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As a quick side note, this place is where I went four wheeling in high school and got royally stuck with one of my best friends. Good times indeed.

I ended up on a small ridge in between two creek drainages and was absolutely amazed with all the moose poop in a small vicinity. I’m talking over 100 different piles of poop. Unfortunately for me, the sign was very old. So it turns out my plan was great, my timing was just poor. I’m convinced this location got absolutely hammered with archery elk hunters and the activity pushed off the moose I know from two different reliable sources used to be exactly where I went. While it was certainly frustrating to not see anything in prime habitat, I do love the aspen groves as they turn. This is one of my happy places:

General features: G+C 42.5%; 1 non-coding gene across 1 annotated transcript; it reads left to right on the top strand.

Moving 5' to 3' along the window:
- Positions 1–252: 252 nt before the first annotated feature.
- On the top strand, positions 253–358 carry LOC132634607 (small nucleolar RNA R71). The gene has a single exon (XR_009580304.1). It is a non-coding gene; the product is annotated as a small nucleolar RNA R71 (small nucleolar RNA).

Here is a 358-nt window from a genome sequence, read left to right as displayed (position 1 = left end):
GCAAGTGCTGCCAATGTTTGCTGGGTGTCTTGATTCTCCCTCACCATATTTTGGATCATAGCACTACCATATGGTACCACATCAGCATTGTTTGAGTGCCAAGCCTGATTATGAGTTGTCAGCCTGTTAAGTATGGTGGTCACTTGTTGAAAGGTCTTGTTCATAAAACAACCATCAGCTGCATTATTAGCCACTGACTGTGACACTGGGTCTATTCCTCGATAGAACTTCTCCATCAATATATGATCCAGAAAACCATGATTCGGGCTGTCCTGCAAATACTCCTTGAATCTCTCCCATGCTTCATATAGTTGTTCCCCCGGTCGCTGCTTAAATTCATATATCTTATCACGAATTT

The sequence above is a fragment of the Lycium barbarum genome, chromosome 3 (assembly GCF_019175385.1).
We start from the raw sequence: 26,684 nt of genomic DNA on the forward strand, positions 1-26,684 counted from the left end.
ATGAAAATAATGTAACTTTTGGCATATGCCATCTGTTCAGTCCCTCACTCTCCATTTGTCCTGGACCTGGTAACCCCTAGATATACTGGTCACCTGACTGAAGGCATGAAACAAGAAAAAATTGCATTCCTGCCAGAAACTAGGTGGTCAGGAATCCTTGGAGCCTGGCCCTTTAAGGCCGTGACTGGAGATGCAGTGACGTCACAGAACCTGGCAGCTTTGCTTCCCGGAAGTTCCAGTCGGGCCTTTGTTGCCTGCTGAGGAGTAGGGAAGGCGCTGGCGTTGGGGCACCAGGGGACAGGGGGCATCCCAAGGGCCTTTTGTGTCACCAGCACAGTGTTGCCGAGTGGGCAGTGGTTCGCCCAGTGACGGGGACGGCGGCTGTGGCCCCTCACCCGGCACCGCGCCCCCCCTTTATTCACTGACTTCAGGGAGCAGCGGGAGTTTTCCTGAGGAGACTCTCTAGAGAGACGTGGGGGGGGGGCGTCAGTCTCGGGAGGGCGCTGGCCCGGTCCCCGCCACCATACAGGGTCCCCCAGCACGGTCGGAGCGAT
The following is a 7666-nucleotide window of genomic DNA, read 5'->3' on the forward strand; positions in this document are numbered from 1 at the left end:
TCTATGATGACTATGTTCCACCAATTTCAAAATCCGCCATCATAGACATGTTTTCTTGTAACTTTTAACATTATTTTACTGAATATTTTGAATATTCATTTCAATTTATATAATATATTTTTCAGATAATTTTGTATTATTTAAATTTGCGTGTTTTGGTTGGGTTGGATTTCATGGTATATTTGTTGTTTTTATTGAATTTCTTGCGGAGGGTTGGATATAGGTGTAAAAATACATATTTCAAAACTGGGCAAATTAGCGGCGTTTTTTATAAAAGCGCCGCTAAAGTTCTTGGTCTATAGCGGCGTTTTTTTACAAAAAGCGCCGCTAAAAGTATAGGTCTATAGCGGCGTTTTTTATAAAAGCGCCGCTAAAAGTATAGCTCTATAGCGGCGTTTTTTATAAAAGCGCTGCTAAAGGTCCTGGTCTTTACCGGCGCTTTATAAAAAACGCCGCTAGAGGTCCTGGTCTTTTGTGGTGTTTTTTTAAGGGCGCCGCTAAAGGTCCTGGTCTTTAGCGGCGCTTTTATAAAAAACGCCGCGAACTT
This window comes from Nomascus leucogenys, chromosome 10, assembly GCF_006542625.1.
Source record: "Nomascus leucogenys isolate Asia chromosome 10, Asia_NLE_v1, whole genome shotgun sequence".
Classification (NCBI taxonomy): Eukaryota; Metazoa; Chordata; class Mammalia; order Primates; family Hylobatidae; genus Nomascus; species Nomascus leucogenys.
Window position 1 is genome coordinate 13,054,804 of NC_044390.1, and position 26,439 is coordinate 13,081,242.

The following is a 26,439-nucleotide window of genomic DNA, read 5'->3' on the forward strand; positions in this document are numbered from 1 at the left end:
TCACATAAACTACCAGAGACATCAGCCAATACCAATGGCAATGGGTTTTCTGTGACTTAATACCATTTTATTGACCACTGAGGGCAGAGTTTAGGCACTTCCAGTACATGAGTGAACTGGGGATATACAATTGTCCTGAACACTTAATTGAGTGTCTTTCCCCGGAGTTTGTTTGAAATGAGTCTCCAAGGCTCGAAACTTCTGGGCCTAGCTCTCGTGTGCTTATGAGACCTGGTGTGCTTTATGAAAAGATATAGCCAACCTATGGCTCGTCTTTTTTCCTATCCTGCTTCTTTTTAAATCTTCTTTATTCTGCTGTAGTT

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It was a long hike out and my dad was insistent he take my picture as I approached the trail head. For someone who struggles mightily to operate an iPhone, the picture actually turned out pretty well.

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After this taxing morning it was time for lunch and a chocolate banana milkshake at one of my favorite local spots. Man that milkshake was freaking delicious!

For the afternoon hunt I was fortunate enough to link up with a local who is an experienced hunter. He showed me some great spots like these: